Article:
Why Rio Tinto Has More Downside to Offer

Iron ore miners have struggled massively over the last few years. I have recommended selling top iron-ore miners like Vale (VALE), Cliffs Natural Resources (CLF) and Rio Tinto (RIO) in the last 12 months to 18 months. While both Vale and Cliffs Natural Resources have lost considerable value in the reference period, Rio Tinto has performed better comparatively. Rio Tinto is down “only” about 30% since the start of 2014, but I think the stock has more downside to offer, which makes it a good short candidate.

Falling Iron Ore Prices

Iron ore prices currently slumped to seven-year lows as Financial Times reported that prices of for China delivery fell to $43.4/ metric ton.

Iron ore prices may have fallen to multi-year lows, but investors shouldn’t expect things to get better going forward. The demand-supply scenario hasn’t changed as in getting worse by the day, which rules out a recovery for top iron ore producers. I have already recommended shorting Vale and Cliffs Natural Resources multiple times in the recent past. Hence, in this article I have decided to focus on Rio Tinto.

Like oil, iron ore prices have crashed because of the top miners increasing production across the world. Iron ore prices are expected to stay pressured as demand from China will continue to be weak. To make matters worse, the production is expected to increase. For instance, Vale’s S11D mine, which is expected to become functional next year, will pour in millions of tons of iron ore into the currently over supplied  market.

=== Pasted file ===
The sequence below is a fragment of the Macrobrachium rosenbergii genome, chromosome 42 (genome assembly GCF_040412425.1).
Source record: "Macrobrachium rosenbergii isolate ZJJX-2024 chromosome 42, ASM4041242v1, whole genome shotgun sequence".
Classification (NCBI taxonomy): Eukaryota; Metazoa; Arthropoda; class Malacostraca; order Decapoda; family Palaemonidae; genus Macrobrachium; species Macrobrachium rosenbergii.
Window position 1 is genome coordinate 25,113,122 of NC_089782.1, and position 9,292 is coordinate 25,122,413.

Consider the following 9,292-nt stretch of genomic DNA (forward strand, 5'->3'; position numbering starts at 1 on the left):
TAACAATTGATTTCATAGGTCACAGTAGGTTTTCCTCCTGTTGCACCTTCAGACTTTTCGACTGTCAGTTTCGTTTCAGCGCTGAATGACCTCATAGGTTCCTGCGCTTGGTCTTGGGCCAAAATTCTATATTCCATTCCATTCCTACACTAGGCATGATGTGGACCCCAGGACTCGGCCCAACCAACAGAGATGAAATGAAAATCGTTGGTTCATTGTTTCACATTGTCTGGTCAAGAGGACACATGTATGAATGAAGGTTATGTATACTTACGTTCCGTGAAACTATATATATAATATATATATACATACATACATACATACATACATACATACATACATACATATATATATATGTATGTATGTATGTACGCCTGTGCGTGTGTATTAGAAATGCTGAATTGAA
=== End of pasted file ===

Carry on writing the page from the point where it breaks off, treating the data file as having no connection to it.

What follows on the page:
This is why analysts are expecting iron ore prices to slump further. Commodities specialist Andy Xie predicts iron ore prices will fall below $40 before year-end, and could sink as low as $30 for much of next year. Iron ore miners have failed to tackle the lack of demand from China and shot themselves on the foot by increasing production.

Conclusion

Due to the reasons mentioned above, the iron ore demand-supply scenario isn’t expected to change in the near future. Given the expected increase in production from multiple sources, it’s highly likely that iron ore price will fall going forward. In addition, the lack in demand from China will further put downward pressure on iron ore prices.

Considering the headwinds, I think Rio Tinto will also suffer. The stock has managed to outperform its peers, but the stock hasn’t bottomed yet. With iron ore prices still falling, Rio Tinto’s dividend yield is unsustainable and the stock will eventually follow the same path as its peers. Hence, I think Rio Tinto is a good short candidate.

Published on Nov 30, 2015
By Ayush Singh

Copyrighted 2016. Content published with author's permission.

Posted in ...